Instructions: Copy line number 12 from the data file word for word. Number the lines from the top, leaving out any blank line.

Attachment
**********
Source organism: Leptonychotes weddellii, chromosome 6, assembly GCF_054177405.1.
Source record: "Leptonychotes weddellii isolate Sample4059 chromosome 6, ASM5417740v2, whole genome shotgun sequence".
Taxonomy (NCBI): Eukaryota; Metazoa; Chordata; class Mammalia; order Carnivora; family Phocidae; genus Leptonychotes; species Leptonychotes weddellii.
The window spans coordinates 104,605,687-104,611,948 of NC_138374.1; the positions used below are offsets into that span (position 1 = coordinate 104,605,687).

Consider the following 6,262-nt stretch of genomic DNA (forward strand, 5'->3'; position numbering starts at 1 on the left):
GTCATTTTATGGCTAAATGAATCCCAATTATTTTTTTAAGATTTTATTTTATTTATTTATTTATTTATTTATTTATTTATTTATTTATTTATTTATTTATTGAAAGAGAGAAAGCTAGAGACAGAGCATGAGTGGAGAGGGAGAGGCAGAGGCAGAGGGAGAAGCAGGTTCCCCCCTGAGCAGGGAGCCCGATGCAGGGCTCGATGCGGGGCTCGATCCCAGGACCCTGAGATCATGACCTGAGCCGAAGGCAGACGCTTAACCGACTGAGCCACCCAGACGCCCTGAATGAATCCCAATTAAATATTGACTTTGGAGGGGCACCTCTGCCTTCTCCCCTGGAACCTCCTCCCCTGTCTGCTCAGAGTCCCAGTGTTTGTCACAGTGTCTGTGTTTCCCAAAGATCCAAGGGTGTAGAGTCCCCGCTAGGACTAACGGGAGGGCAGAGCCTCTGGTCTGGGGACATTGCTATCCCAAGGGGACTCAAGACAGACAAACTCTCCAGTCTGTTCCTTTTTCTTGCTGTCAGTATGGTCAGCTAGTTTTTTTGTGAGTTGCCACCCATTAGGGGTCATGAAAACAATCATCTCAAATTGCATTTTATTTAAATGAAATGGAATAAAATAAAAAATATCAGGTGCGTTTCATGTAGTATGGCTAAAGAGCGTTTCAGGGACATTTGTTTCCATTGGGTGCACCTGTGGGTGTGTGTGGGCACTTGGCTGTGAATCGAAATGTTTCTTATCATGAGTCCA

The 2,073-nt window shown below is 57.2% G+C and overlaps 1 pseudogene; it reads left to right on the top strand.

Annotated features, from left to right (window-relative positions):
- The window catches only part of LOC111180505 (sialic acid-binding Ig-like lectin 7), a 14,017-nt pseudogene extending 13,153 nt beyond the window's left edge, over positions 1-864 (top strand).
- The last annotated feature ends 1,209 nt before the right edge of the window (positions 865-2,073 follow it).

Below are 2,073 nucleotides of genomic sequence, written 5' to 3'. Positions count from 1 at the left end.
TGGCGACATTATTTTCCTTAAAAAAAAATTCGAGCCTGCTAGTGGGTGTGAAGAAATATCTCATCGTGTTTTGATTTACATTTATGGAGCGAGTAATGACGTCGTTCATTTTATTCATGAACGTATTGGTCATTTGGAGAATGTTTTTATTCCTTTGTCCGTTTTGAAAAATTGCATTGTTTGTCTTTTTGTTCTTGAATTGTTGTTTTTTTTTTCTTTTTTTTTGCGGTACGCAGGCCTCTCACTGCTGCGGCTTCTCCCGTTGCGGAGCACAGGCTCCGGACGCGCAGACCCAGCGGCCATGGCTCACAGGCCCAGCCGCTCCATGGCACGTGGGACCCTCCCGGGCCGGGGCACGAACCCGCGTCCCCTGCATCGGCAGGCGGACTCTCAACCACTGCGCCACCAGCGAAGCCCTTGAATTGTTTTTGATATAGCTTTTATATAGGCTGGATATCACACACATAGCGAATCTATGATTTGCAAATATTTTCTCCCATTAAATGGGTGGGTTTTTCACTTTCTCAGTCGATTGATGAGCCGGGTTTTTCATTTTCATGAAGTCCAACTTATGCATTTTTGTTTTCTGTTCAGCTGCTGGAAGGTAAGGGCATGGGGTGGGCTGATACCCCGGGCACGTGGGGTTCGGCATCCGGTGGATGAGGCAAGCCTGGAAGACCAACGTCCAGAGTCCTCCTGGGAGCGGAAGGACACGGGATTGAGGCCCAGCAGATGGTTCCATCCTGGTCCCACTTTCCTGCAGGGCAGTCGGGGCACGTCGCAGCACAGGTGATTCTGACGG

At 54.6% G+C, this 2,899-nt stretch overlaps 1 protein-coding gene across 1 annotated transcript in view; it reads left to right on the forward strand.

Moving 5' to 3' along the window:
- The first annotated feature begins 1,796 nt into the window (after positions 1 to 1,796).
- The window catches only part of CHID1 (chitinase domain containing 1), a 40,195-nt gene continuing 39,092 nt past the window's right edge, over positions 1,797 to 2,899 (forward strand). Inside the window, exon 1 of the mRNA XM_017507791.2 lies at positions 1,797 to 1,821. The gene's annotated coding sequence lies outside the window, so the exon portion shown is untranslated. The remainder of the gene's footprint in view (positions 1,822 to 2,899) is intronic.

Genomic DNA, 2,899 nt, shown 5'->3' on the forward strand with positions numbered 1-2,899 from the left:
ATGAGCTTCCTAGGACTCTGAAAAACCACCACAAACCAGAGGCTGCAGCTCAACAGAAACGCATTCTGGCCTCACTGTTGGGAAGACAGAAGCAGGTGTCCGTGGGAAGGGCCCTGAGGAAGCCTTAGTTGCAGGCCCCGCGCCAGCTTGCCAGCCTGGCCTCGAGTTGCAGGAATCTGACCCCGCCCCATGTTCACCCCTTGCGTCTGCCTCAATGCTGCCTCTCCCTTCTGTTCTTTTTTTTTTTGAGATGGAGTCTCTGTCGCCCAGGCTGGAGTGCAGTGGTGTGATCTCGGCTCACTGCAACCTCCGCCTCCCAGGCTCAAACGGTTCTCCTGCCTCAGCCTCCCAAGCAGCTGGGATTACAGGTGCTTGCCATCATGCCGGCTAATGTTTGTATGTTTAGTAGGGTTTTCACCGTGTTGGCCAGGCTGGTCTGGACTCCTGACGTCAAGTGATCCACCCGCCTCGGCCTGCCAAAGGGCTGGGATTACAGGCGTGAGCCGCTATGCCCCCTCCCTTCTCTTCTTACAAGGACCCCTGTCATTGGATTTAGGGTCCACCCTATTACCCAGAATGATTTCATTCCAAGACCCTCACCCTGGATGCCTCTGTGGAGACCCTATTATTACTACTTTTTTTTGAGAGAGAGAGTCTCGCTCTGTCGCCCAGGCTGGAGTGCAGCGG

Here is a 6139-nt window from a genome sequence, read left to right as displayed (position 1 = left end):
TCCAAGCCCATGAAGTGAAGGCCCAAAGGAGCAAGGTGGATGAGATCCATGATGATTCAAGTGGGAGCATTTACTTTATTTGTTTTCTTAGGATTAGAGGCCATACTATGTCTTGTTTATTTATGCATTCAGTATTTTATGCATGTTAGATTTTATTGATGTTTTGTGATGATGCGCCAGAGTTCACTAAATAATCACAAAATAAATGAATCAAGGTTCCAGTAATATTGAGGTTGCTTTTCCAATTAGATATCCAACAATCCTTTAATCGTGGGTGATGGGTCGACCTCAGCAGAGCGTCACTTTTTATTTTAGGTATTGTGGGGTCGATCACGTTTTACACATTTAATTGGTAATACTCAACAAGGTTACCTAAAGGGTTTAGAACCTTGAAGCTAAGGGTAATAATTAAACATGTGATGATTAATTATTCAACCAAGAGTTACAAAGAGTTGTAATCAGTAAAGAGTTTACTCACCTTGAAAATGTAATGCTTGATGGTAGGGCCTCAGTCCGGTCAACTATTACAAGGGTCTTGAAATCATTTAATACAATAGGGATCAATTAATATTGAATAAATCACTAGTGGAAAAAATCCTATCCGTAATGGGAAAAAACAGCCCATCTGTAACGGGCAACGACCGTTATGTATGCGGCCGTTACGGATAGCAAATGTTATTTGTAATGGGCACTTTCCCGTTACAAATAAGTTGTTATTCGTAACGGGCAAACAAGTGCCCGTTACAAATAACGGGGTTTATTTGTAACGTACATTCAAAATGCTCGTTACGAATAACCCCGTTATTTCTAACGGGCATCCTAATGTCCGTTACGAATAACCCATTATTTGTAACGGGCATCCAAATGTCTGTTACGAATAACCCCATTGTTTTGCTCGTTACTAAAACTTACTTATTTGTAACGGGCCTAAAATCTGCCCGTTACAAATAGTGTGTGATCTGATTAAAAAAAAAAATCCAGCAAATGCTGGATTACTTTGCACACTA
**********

TGGCGACATTATTTTCCTTAAAAAAAAATTCGAGCCTGCTAGTGGGTGTGAAGAAATATCTCATCGTGTTTTGATTTACATTTATGGAGCGAGTAATGACGTCGTTCATTTTATTCATGAACGTATTGGTCATTTGGAGAATGTTTTTATTCCTTTGTCCGTTTTGAAAAATTGCATTGTTTGTCTTTTTGTTCTTGAATTGTTGTTTTTTTTTTCTTTTTTTTTGCGGTACGCAGGCCTCTCACTGCTGCGGCTTCTCCCGTTGCGGAGCACAGGCTCCGGACGCGCAGACCCAGCGGCCATGGCTCACAGGCCCAGCCGCTCCATGGCACGTGGGACCCTCCCGGGCCGGGGCACGAACCCGCGTCCCCTGCATCGGCAGGCGGACTCTCAACCACTGCGCCACCAGCGAAGCCCTTGAATTGTTTTTGATATAGCTTTTATATAGGCTGGATATCACACACATAGCGAATCTATGATTTGCAAATATTTTCTCCCATTAAATGGGTGGGTTTTTCACTTTCTCAGTCGATTGATGAGCCGGGTTTTTCATTTTCATGAAGTCCAACTTATGCATTTTTGTTTTCTGTTCAGCTGCTGGAAGGTAAGGGCATGGGGTGGGCTGATACCCCGGGCACGTGGGGTTCGGCATCCGGTGGATGAGGCAAGCCTGGAAGACCAACGTCCAGAGTCCTCCTGGGAGCGGAAGGACACGGGATTGAGGCCCAGCAGATGGTTCCATCCTGGTCCCACTTTCCTGCAGGGCAGTCGGGGCACGTCGCAGCACAGGTGATTCTGACGG